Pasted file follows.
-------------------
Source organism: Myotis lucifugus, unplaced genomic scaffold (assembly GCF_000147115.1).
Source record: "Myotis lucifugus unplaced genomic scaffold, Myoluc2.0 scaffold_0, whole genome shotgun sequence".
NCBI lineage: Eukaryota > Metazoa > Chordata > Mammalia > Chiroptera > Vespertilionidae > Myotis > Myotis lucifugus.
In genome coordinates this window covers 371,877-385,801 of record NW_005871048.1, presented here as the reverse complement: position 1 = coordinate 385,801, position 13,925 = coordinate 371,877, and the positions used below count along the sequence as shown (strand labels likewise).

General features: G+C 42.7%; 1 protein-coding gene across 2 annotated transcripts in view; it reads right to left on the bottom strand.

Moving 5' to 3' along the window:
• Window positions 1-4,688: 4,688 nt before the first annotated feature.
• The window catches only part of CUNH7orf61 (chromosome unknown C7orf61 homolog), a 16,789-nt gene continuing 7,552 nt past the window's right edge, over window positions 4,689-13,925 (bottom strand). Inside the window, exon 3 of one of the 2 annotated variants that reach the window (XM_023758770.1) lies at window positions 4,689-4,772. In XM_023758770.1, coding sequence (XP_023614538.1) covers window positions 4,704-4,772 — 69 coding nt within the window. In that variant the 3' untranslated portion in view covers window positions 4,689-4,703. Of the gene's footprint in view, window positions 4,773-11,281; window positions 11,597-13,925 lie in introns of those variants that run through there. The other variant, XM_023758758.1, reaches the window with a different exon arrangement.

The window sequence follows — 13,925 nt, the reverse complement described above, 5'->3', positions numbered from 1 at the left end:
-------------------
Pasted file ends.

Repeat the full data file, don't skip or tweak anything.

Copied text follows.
Source organism: Myotis lucifugus, unplaced genomic scaffold (assembly GCF_000147115.1).
Source record: "Myotis lucifugus unplaced genomic scaffold, Myoluc2.0 scaffold_0, whole genome shotgun sequence".
NCBI lineage: Eukaryota > Metazoa > Chordata > Mammalia > Chiroptera > Vespertilionidae > Myotis > Myotis lucifugus.
In genome coordinates this window covers 371,877-385,801 of record NW_005871048.1, presented here as the reverse complement: position 1 = coordinate 385,801, position 13,925 = coordinate 371,877, and the positions used below count along the sequence as shown (strand labels likewise).

General features: G+C 42.7%; 1 protein-coding gene across 2 annotated transcripts in view; it reads right to left on the bottom strand.

Moving 5' to 3' along the window:
• Window positions 1-4,688: 4,688 nt before the first annotated feature.
• The window catches only part of CUNH7orf61 (chromosome unknown C7orf61 homolog), a 16,789-nt gene continuing 7,552 nt past the window's right edge, over window positions 4,689-13,925 (bottom strand). Inside the window, exon 3 of one of the 2 annotated variants that reach the window (XM_023758770.1) lies at window positions 4,689-4,772. In XM_023758770.1, coding sequence (XP_023614538.1) covers window positions 4,704-4,772 — 69 coding nt within the window. In that variant the 3' untranslated portion in view covers window positions 4,689-4,703. Of the gene's footprint in view, window positions 4,773-11,281; window positions 11,597-13,925 lie in introns of those variants that run through there. The other variant, XM_023758758.1, reaches the window with a different exon arrangement.

The window sequence follows — 13,925 nt, the reverse complement described above, 5'->3', positions numbered from 1 at the left end: